RealTime IT News

Microsoft Busts Cocky Pirates

Hawkers trading at the Computer Faire, the South Africa's premier computer exhibition, were raided by police, resulting in the confiscation of R6000 worth of suspected counterfeit Microsoft computer games.

Both Microsft employees and members of the public alerted the Business Software Alliance (BSA), an anti-piracy organization, that an exhibitor was selling games they believed were counterfeit, based on, among other things, the price.

Upon hearing the allegations, Microsoft duly sent their Channel Integrity Manager to issue a warning and ask for the games to be removed. According to Mark Reynolds, head of Microsoft SA's anti-piracy and legalization drive, it is "helpful" in terms of the Counterfeit Goods Act to inform merchants that they are dealing in counterfeit goods. The games were removed for a short period of time, but were back on display the next day, Reynolds said.

The commercial crimes unit was informed and raided the stall, taking the games in question to police stores for safekeeping. Microsoft is verifying the legitimacy of the games, which amounts to writing detailed affidavits confirming the forgeries, "which are obviously fake," according to Reynolds.

Reynolds said that software pirates normally sell products of companies not represented in South Africa, or products with patents still pending. Mostly they deal quite openly.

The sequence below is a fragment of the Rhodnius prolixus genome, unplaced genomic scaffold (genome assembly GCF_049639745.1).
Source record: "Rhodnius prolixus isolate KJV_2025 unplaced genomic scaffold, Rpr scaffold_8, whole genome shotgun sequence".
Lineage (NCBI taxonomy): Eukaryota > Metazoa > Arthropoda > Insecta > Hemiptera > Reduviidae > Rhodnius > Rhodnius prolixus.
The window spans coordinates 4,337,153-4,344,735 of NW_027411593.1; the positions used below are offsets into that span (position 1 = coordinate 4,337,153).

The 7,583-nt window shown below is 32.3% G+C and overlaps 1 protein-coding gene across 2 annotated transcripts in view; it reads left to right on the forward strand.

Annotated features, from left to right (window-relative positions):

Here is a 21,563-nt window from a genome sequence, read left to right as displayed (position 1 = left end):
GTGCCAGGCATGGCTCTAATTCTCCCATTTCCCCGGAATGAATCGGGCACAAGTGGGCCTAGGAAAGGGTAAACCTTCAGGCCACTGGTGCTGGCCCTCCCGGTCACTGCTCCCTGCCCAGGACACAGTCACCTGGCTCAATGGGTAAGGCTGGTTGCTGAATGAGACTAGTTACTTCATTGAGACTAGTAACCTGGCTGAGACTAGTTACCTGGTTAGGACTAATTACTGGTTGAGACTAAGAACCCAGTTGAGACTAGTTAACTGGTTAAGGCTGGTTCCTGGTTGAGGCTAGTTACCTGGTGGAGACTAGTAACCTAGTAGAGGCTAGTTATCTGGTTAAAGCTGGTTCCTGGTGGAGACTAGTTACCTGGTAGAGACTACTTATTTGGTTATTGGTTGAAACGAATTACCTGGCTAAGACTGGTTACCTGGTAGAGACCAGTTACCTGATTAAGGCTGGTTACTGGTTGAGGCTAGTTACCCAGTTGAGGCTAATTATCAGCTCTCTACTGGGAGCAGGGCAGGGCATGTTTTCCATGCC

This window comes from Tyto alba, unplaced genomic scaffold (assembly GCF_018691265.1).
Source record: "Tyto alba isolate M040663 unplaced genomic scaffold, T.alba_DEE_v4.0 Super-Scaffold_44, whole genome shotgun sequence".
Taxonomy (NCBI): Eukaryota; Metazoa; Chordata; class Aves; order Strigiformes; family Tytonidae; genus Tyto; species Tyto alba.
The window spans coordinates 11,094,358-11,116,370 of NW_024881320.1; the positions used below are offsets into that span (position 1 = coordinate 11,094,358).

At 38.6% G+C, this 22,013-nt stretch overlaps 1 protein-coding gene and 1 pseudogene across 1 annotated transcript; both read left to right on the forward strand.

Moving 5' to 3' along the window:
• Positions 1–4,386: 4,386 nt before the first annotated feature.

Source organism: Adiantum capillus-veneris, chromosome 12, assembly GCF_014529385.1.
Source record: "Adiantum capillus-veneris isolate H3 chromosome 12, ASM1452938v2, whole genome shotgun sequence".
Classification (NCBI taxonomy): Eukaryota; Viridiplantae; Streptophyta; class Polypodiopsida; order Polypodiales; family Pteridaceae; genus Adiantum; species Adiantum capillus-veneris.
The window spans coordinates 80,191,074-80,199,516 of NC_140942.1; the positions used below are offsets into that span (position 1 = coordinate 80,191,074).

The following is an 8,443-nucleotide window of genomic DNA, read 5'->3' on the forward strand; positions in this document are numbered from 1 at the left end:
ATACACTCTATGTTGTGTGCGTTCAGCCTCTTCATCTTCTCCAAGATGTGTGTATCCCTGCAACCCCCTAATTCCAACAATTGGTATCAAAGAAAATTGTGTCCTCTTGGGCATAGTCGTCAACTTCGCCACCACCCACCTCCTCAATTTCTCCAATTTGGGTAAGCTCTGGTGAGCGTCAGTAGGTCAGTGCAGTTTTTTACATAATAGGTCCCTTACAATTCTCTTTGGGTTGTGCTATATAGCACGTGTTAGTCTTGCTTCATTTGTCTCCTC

It is the impunity of the alleged pirates that angered Reynolds most. He noted that the same people (whom he "unfortunately" cannot name until they appear in court) not only ignored warnings at this year's fair, they also allegedly sold counterfeit games at last year's computer faire.

Reynolds said Microsoft is hoping for a significant penalty, the maximum being R5,000 or three years in jail per item.

The last few months have seen Microsoft step up its battle against piracy. Early in May the company announced what it called a "Declaration Drive," asking companies to detail what Microsoft software they are using and attest to the legality of the software.

Reynolds said 300 companies have responded, a return rate of 3 to 4 percent, which he believes is satisfactory. Companies have until 11 June to respond.